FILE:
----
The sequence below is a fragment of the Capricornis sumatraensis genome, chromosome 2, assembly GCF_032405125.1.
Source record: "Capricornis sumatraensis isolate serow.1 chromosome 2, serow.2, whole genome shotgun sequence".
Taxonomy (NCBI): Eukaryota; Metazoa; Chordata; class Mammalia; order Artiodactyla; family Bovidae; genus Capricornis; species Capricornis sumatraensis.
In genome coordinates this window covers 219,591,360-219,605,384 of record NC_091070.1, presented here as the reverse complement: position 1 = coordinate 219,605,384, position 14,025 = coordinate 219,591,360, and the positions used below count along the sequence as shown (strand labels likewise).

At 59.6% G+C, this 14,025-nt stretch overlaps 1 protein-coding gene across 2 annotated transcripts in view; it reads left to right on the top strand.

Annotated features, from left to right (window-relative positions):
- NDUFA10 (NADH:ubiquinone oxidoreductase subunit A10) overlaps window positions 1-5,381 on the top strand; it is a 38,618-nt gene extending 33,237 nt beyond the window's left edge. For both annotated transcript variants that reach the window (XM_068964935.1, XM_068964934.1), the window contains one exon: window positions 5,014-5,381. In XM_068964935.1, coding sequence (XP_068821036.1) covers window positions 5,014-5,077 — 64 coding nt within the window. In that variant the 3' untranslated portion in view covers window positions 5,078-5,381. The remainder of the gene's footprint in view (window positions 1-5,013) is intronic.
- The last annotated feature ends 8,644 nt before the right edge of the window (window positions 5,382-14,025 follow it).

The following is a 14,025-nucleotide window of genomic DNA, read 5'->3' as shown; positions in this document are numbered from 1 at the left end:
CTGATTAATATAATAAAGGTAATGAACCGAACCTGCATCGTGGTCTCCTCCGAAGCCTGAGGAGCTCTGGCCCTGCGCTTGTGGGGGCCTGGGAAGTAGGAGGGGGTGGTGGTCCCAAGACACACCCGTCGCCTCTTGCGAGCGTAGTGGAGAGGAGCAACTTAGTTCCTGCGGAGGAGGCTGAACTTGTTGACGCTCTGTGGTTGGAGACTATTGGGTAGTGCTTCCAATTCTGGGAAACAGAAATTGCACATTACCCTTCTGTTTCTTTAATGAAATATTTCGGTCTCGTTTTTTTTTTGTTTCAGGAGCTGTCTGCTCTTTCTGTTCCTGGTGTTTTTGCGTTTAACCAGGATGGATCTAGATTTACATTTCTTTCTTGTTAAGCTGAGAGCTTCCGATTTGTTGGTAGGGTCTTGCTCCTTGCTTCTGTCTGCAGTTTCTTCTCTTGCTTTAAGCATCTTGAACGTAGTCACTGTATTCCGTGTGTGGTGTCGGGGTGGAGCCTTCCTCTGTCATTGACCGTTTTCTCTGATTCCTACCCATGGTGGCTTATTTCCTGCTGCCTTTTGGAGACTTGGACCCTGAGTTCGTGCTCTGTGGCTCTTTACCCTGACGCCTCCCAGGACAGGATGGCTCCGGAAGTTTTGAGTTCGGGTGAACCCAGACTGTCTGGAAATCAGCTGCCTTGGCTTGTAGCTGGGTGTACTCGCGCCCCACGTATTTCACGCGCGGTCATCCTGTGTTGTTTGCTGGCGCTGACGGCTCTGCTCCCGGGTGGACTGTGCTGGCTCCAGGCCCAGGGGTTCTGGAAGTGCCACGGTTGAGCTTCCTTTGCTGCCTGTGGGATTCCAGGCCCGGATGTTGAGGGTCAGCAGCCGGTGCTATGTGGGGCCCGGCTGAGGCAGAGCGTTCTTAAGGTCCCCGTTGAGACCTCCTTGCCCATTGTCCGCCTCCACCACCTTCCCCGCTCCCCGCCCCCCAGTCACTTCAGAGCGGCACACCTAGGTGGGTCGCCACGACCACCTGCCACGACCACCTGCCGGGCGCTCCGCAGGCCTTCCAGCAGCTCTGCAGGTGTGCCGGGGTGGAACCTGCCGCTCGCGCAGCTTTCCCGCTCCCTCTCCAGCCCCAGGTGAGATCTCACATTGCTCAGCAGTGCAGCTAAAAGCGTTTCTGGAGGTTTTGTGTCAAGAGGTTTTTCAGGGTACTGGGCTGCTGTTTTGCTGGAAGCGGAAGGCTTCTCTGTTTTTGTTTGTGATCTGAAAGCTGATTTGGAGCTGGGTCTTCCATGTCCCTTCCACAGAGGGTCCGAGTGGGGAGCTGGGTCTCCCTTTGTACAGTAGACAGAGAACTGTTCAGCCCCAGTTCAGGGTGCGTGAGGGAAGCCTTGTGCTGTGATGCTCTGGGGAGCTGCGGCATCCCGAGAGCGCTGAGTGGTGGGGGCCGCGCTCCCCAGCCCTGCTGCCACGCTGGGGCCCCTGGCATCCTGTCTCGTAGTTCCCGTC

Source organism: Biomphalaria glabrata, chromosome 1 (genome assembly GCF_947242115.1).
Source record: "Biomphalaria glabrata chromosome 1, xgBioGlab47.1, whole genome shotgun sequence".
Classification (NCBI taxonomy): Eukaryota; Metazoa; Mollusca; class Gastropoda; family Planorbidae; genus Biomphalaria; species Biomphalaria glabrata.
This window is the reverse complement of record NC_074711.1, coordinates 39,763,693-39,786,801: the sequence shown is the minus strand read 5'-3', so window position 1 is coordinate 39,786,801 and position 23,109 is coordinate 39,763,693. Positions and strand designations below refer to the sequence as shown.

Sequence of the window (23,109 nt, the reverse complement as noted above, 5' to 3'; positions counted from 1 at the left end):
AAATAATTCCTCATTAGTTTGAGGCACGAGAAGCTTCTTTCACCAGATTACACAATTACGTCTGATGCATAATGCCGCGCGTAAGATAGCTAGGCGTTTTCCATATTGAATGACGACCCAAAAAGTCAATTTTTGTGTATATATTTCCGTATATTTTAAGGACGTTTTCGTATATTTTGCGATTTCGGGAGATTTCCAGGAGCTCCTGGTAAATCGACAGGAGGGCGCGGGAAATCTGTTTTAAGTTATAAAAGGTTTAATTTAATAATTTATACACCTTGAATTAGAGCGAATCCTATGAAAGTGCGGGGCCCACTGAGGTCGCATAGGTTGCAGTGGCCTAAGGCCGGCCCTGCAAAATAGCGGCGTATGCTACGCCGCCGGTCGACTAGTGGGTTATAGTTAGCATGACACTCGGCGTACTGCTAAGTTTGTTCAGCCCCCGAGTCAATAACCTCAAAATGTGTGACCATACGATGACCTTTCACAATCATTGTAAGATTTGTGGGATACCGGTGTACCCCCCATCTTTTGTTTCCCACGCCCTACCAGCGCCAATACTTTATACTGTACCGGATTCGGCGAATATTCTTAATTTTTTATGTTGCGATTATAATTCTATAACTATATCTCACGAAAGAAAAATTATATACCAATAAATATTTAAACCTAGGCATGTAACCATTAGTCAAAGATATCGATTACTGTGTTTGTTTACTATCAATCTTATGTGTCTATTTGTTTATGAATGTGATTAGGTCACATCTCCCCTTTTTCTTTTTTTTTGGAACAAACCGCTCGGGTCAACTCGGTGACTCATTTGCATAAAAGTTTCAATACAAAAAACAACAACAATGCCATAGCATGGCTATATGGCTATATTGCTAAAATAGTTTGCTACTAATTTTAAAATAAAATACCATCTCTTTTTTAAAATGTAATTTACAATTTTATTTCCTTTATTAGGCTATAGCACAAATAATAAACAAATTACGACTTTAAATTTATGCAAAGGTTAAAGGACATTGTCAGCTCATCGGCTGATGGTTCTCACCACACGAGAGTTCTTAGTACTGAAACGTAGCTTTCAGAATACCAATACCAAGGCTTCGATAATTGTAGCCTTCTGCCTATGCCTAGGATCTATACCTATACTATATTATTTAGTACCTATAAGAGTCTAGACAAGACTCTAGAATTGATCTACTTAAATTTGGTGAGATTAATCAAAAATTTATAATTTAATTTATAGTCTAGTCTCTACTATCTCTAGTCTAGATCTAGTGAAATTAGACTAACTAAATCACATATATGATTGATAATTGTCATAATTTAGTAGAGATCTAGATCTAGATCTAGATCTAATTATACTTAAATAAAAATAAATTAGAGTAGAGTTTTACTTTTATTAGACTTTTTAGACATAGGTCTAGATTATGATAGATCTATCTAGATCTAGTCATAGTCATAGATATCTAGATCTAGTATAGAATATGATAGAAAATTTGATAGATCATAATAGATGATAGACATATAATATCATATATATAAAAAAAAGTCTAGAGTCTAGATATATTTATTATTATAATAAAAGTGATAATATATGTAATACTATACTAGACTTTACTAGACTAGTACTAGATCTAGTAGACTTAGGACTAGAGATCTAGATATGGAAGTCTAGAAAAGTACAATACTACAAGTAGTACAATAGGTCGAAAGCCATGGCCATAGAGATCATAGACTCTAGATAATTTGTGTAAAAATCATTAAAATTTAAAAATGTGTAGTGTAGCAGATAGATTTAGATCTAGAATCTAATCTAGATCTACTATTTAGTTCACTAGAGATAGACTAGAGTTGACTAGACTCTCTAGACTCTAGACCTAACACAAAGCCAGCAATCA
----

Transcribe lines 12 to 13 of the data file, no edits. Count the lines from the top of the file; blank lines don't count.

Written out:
Source record: "Biomphalaria glabrata chromosome 1, xgBioGlab47.1, whole genome shotgun sequence".
Classification (NCBI taxonomy): Eukaryota; Metazoa; Mollusca; class Gastropoda; family Planorbidae; genus Biomphalaria; species Biomphalaria glabrata.